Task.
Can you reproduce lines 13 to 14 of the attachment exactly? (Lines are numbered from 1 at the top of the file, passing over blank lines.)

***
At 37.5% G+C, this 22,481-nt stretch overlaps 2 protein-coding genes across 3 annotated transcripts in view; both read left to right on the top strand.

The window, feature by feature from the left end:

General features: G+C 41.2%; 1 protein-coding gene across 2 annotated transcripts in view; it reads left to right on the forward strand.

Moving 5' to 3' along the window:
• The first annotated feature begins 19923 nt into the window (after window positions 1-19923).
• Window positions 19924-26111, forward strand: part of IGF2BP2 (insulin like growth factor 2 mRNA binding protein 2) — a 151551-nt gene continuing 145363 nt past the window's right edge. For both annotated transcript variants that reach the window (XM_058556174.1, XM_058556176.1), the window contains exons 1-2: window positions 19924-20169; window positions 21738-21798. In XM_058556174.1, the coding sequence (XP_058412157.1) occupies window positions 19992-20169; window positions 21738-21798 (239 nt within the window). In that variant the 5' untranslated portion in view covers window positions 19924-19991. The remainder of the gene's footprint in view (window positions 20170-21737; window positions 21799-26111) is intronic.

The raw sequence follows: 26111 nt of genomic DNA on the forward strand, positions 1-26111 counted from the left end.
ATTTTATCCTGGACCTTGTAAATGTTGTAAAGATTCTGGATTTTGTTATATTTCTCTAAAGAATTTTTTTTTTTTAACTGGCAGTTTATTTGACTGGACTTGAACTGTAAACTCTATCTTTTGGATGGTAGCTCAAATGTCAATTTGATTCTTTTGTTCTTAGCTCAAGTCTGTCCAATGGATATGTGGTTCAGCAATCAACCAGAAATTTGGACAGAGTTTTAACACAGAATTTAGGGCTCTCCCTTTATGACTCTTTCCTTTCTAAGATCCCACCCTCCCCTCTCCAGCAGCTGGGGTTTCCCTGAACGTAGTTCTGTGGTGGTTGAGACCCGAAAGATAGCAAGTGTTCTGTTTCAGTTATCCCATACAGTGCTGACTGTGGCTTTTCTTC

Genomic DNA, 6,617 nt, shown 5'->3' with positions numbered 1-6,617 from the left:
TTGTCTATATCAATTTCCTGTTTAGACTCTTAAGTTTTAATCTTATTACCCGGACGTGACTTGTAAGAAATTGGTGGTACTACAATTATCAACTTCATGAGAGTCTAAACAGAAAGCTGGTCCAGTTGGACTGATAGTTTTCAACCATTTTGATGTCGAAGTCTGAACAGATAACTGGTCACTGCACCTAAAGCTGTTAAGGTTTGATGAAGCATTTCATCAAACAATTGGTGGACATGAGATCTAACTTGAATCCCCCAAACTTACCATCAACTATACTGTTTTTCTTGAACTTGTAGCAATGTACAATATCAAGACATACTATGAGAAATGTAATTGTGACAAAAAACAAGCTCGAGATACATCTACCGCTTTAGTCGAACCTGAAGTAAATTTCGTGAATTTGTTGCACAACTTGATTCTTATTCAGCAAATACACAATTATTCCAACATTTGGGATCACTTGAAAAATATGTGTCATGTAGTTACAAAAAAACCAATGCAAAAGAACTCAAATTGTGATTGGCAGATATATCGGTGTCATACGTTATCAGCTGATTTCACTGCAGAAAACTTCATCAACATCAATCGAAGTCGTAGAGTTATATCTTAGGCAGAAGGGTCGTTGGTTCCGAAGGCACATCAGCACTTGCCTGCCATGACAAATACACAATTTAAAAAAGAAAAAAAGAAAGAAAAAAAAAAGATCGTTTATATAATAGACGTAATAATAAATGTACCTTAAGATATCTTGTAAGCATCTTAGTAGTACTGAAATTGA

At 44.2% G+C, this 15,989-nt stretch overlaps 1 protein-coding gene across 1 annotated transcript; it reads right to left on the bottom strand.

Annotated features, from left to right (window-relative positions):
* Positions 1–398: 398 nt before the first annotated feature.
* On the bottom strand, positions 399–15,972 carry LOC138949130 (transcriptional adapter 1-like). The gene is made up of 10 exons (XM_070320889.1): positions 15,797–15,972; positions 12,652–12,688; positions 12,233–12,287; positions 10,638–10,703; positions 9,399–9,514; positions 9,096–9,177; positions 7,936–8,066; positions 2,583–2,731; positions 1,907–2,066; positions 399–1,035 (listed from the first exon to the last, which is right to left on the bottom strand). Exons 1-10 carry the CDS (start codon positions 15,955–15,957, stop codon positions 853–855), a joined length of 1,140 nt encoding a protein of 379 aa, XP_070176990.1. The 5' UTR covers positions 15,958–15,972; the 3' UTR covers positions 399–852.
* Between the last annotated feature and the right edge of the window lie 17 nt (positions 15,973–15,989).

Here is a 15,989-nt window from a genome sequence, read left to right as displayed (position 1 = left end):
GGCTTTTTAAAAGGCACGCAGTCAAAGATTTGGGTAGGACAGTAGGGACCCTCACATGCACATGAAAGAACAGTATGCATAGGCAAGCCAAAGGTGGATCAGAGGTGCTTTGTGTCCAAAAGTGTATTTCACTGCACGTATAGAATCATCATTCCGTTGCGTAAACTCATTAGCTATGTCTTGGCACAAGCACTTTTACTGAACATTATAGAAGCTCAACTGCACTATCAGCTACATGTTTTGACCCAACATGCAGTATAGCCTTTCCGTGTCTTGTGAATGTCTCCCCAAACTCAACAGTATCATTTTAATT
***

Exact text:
* Positions 1–398: 398 nt before the first annotated feature.
* On the bottom strand, positions 399–15,972 carry LOC138949130 (transcriptional adapter 1-like). The gene is made up of 10 exons (XM_070320889.1): positions 15,797–15,972; positions 12,652–12,688; positions 12,233–12,287; positions 10,638–10,703; positions 9,399–9,514; positions 9,096–9,177; positions 7,936–8,066; positions 2,583–2,731; positions 1,907–2,066; positions 399–1,035 (listed from the first exon to the last, which is right to left on the bottom strand). Exons 1-10 carry the CDS (start codon positions 15,955–15,957, stop codon positions 853–855), a joined length of 1,140 nt encoding a protein of 379 aa, XP_070176990.1. The 5' UTR covers positions 15,958–15,972; the 3' UTR covers positions 399–852.